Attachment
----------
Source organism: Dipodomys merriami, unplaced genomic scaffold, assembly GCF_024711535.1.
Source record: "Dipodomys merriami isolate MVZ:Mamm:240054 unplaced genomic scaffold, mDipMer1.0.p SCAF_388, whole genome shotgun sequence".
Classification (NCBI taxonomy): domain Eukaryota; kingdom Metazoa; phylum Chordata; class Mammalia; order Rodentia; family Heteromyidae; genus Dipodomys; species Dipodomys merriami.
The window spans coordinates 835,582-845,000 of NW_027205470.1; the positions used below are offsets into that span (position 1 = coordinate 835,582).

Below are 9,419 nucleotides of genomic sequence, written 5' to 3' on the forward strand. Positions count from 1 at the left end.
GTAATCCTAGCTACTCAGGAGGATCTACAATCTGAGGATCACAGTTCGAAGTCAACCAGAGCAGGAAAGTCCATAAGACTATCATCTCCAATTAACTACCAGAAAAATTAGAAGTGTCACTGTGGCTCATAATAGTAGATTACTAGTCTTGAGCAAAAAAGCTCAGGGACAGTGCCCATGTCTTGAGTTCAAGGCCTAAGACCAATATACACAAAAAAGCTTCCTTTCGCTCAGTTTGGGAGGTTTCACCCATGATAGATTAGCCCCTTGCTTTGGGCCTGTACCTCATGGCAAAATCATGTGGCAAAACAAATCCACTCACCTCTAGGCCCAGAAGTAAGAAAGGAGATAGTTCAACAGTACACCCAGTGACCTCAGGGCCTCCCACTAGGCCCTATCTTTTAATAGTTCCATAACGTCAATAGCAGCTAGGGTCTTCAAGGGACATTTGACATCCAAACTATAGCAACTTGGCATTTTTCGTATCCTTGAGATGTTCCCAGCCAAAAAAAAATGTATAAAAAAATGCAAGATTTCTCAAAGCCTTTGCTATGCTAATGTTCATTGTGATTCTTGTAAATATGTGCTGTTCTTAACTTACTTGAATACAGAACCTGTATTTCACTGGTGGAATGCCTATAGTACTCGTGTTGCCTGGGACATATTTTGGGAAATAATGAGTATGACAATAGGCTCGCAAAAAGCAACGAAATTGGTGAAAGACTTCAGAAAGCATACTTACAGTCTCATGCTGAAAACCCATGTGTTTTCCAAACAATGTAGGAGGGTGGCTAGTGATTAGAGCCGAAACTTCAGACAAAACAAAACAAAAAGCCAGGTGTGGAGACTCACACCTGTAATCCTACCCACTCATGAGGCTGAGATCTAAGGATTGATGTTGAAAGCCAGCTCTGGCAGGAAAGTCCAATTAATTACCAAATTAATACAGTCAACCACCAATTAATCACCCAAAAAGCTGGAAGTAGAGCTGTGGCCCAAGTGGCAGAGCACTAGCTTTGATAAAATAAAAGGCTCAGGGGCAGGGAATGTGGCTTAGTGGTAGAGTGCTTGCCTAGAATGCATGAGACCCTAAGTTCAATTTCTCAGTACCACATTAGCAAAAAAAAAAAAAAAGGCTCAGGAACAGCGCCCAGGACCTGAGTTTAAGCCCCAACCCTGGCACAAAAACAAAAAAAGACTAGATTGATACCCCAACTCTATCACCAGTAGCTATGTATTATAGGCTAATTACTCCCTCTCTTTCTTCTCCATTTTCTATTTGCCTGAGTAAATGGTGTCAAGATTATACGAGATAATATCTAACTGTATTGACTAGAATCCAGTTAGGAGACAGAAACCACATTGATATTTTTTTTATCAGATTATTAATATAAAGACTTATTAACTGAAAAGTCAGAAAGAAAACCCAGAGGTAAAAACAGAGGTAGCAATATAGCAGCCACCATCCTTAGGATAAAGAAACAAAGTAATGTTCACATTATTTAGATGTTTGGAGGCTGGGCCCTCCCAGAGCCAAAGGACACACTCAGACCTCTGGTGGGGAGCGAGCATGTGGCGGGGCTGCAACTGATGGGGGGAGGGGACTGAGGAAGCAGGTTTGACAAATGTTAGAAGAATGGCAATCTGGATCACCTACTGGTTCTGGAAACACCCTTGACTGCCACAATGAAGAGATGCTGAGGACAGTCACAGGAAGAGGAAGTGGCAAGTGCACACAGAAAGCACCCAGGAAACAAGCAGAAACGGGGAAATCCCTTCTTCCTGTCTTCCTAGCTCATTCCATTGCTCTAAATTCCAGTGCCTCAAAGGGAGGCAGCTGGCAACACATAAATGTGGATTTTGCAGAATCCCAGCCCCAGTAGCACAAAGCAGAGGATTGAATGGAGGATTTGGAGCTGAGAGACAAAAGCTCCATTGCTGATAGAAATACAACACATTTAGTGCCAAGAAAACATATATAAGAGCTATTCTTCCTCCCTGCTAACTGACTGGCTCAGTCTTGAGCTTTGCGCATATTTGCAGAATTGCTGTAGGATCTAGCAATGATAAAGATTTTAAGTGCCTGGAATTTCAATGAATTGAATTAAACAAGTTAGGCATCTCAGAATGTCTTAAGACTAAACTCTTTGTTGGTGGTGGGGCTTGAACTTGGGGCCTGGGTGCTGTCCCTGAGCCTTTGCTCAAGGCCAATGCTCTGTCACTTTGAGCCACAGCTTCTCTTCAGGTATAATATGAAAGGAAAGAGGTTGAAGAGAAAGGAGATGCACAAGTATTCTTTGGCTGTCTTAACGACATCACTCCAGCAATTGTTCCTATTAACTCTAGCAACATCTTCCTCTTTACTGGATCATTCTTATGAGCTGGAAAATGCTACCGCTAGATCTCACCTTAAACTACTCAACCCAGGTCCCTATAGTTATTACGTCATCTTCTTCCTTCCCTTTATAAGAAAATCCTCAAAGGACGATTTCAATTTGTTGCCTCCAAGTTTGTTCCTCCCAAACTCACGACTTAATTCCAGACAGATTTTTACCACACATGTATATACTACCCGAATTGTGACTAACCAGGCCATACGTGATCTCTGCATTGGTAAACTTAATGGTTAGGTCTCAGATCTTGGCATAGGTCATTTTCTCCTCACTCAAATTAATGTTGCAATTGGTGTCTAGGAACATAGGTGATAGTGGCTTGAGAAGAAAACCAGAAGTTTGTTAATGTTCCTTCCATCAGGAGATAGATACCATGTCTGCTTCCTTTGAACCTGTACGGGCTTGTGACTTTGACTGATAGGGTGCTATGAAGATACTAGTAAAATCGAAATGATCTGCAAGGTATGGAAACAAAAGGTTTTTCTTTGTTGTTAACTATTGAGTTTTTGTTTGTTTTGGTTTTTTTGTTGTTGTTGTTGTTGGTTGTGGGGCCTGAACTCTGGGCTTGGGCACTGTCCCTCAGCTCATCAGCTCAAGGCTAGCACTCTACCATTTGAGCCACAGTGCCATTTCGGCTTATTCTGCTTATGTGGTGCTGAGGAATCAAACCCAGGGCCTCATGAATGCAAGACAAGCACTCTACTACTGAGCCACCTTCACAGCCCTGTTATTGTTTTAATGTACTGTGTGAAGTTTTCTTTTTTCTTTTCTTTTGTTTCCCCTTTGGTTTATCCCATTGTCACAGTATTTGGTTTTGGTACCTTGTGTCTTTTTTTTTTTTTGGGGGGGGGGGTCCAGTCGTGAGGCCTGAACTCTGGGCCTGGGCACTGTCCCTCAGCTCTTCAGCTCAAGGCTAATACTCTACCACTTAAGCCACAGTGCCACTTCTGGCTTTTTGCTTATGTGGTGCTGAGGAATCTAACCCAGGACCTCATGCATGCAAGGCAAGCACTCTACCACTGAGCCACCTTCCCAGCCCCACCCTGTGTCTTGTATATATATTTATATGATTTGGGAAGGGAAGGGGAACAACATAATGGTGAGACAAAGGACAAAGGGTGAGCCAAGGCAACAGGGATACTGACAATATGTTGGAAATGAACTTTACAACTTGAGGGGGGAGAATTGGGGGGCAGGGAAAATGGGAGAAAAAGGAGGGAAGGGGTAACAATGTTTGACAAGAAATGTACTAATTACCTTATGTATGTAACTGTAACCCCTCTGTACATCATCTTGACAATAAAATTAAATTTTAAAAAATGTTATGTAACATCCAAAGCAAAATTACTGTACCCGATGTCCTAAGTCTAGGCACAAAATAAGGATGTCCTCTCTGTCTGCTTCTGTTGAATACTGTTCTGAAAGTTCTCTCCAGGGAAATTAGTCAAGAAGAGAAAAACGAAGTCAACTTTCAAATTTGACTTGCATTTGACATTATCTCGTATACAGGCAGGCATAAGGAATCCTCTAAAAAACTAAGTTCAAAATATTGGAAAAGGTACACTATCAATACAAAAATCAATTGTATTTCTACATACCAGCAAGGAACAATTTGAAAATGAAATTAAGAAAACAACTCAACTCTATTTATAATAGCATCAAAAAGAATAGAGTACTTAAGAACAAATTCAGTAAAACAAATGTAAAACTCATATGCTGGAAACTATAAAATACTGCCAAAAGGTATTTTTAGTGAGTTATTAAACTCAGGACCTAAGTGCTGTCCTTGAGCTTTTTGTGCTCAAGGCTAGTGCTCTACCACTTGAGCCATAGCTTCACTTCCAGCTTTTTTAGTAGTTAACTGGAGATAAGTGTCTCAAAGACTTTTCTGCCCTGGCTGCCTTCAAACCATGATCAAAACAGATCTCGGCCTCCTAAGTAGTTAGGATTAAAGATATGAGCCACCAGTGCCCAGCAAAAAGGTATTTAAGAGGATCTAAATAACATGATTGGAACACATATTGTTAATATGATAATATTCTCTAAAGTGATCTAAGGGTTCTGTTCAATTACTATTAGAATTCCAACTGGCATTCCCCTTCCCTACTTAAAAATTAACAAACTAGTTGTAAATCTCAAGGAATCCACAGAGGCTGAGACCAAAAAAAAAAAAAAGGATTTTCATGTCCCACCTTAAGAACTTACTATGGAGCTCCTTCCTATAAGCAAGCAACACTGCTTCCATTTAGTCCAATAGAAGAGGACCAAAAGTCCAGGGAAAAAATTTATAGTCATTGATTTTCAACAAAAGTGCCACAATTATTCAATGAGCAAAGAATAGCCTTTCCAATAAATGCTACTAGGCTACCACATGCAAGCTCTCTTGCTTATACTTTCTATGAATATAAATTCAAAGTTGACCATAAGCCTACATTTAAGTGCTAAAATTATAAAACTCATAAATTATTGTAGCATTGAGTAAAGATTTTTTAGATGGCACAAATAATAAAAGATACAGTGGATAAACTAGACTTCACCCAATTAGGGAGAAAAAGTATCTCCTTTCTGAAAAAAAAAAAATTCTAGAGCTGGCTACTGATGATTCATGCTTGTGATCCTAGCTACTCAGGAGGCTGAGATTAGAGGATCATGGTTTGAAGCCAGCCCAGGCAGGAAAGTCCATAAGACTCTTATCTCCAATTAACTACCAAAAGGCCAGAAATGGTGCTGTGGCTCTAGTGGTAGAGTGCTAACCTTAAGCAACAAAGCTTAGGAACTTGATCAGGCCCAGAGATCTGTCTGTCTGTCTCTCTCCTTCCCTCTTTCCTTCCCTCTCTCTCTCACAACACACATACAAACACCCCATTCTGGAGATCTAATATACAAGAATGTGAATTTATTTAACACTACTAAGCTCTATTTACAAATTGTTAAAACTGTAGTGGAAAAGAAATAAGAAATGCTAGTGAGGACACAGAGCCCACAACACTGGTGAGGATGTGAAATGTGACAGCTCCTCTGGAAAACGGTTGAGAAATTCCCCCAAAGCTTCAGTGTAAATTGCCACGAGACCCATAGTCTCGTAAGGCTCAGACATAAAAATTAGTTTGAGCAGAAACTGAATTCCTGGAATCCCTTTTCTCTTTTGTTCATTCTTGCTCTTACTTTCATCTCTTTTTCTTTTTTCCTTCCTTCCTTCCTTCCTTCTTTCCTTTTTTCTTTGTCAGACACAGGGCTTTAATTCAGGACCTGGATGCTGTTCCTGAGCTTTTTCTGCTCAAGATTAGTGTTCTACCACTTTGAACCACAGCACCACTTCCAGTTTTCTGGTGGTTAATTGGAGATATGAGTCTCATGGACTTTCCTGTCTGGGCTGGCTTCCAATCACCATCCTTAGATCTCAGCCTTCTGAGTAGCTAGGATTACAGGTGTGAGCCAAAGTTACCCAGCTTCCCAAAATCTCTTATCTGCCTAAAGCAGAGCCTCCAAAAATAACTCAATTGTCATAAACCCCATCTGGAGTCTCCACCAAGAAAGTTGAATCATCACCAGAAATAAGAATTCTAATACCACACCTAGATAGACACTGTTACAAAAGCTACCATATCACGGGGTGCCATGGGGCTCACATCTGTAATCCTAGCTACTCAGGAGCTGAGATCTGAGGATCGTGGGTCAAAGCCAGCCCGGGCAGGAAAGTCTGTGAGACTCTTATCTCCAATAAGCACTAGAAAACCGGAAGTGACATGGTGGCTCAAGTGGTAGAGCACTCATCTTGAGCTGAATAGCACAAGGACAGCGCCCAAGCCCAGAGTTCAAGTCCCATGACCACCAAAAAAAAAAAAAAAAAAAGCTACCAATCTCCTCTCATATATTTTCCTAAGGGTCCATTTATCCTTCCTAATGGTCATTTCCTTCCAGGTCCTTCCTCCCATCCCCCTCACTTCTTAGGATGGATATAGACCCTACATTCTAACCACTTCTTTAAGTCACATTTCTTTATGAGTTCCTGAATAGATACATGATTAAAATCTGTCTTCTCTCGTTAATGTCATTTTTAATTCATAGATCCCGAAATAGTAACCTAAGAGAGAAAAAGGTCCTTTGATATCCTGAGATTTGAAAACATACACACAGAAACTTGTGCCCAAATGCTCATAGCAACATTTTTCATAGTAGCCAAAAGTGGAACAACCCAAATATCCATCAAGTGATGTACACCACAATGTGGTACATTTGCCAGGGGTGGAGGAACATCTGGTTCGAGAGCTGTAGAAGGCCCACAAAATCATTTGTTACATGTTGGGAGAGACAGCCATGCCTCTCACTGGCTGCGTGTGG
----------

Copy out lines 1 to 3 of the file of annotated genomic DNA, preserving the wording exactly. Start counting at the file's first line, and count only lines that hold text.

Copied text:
Source organism: Dipodomys merriami, unplaced genomic scaffold, assembly GCF_024711535.1.
Source record: "Dipodomys merriami isolate MVZ:Mamm:240054 unplaced genomic scaffold, mDipMer1.0.p SCAF_388, whole genome shotgun sequence".
Classification (NCBI taxonomy): domain Eukaryota; kingdom Metazoa; phylum Chordata; class Mammalia; order Rodentia; family Heteromyidae; genus Dipodomys; species Dipodomys merriami.